How to Pack a Healthy Lunch: 5 Tips for Stress-Free Lunches

A registered dietitian (and mom of two) shares tricks for packing quick, healthy lunches.

Divided Lunch Container with Sandwich, Fresh Apple, Granola Bar, Dried Fruit and Nut Mix, Fresh Vegetables, and Cheese
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Back-to-school season is unquestionably chaotic. There is school supply shopping, new (warmer) work wardrobe requirements, extra early wake-up calls, and a laundry list of new activities to worry about. And don't forget about the meal prep!

But packing lunches for little ones—and for you—doesn't have to add to your seasonal stress level. According to Mary Ellen Phipps, MPH, RDN, LDN, founder of Milk & Honey Nutrition (and proud mom to two girls), picking out and preparing healthy foods to pack can be easy. Here are expert tips for making sure everyone is well-fed in the most frantic season of all—le fall.

Keep Things Simple

Nutritionally, that is. "Whether it's lunch for myself or my kids, I always prioritize fiber, protein, and good fats. These three things are what help keep blood sugar levels stable, energy levels up, and tummies full," says Phipps. When you bite off more than you can chew (literally), you set yourself up for permanent pizza day. No need!

Prep Ahead of Time

During the week, try to make your lunches as easy as possible to keep up with the kids' busy schedules. Phipps recommends prepping as many fruits and veggies as possible on the weekend by washing and chopping things for the week ahead: "I'll cut up cucumbers and bell peppers, and wash carrots and blueberries. Each day, I pack up a lunchbox for myself with the fruits and veggies I've prepped along with some cheese, hard-boiled eggs, walnuts, and a mustard dip."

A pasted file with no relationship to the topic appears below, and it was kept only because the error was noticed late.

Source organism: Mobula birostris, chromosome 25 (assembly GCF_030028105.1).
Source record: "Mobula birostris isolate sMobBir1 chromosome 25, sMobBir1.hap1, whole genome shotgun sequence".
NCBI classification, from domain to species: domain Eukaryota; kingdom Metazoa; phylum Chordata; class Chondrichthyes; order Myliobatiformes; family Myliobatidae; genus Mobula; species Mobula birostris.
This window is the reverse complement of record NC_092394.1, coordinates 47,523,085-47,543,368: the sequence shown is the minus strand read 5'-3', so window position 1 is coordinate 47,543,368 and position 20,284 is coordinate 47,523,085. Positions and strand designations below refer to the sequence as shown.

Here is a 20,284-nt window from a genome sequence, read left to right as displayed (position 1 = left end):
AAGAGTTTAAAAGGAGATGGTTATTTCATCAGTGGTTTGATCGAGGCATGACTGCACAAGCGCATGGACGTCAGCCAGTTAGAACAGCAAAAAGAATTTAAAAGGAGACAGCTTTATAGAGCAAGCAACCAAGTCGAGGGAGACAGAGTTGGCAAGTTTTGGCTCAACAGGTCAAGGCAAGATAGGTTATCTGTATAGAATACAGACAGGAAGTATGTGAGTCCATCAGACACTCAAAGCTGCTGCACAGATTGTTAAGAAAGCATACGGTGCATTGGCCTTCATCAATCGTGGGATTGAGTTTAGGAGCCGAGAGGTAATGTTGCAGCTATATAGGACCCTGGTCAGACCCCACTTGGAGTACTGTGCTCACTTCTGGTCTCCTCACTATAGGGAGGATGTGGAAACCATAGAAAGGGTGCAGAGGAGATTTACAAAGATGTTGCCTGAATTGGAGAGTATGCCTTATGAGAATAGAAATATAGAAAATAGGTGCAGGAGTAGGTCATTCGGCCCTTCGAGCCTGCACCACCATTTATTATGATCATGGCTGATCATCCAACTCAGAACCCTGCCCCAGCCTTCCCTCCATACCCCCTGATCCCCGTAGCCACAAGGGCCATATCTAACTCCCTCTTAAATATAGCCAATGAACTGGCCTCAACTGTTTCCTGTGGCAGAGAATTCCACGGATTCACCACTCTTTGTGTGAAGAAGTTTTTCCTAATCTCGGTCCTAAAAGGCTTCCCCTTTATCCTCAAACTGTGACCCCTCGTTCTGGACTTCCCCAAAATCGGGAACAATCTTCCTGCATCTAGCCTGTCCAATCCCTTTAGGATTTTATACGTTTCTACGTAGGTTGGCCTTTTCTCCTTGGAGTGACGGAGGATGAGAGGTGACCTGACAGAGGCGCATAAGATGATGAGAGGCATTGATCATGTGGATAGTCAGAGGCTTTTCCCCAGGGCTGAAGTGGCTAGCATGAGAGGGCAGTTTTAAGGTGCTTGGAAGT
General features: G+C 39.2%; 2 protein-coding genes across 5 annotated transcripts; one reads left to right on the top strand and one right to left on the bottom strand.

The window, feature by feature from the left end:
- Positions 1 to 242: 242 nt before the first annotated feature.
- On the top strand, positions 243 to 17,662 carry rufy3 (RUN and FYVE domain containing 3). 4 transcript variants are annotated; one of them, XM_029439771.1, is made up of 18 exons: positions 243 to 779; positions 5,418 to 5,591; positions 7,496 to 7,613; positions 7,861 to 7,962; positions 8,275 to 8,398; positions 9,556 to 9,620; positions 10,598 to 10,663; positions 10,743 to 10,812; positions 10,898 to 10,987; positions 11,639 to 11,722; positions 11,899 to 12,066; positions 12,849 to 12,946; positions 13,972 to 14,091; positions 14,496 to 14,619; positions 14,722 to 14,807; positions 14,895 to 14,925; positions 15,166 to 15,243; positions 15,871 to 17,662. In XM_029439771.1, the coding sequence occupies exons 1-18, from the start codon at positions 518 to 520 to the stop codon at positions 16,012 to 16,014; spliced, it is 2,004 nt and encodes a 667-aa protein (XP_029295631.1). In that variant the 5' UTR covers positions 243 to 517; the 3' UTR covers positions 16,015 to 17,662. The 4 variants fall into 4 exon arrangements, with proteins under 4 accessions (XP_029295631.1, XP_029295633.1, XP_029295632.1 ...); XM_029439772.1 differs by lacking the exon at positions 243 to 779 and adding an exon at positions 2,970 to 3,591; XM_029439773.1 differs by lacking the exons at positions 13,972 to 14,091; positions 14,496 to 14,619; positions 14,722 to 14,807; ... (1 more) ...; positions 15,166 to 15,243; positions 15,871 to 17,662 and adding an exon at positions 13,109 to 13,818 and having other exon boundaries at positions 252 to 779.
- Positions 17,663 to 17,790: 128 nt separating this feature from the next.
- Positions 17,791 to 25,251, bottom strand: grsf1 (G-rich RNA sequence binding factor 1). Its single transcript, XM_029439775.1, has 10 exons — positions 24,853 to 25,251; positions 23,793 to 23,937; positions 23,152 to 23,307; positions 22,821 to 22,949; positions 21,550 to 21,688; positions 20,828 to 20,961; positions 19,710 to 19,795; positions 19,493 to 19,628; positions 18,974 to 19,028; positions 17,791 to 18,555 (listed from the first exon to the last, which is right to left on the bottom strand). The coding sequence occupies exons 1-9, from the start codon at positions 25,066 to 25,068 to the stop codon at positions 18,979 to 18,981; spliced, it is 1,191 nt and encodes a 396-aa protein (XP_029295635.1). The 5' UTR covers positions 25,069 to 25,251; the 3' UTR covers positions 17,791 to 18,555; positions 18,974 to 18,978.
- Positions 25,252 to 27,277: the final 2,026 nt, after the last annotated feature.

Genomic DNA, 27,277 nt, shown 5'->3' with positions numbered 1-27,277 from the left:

Feed Yourself, Too

"As a busy mom, it's easy to forget about your own lunch while you're focusing on the kids. I like to prep my own lunches at the same time I prep my kids' lunch, so we make sure everyone is well fed," Phipps says. When packing lunches, try to have one fruit, one veggie, one whole grain, and one to two protein sources at each meal. These are great for staying full and satisfied, but the added benefit of vitamins and minerals from fruits and veggies is also important.

Make Turkey Sandwiches, When in Doubt

Seriously, simple as that. When correctly done, turkey sandwiches can offer whole grains, protein, and lots of flavor. Phipps adds: "I always choose nitrate-free lunch meats when we eat them. And to save time, I prep all of the components ahead of time and have them ready to assemble in the morning. My kids love a bit of mayo or mustard with turkey, cheese, and cucumbers. I also love making [a] chicken salad to use the next day as a dip for crackers and veggies. Two lunches for the week – done!"

Stay Hydrated

It's super important to hydrate during the day—for little ones and busy parents, in particular. "If you get bored with plain water, try making a batch of unsweetened iced tea to drink over the course of the week," Phipps suggests.

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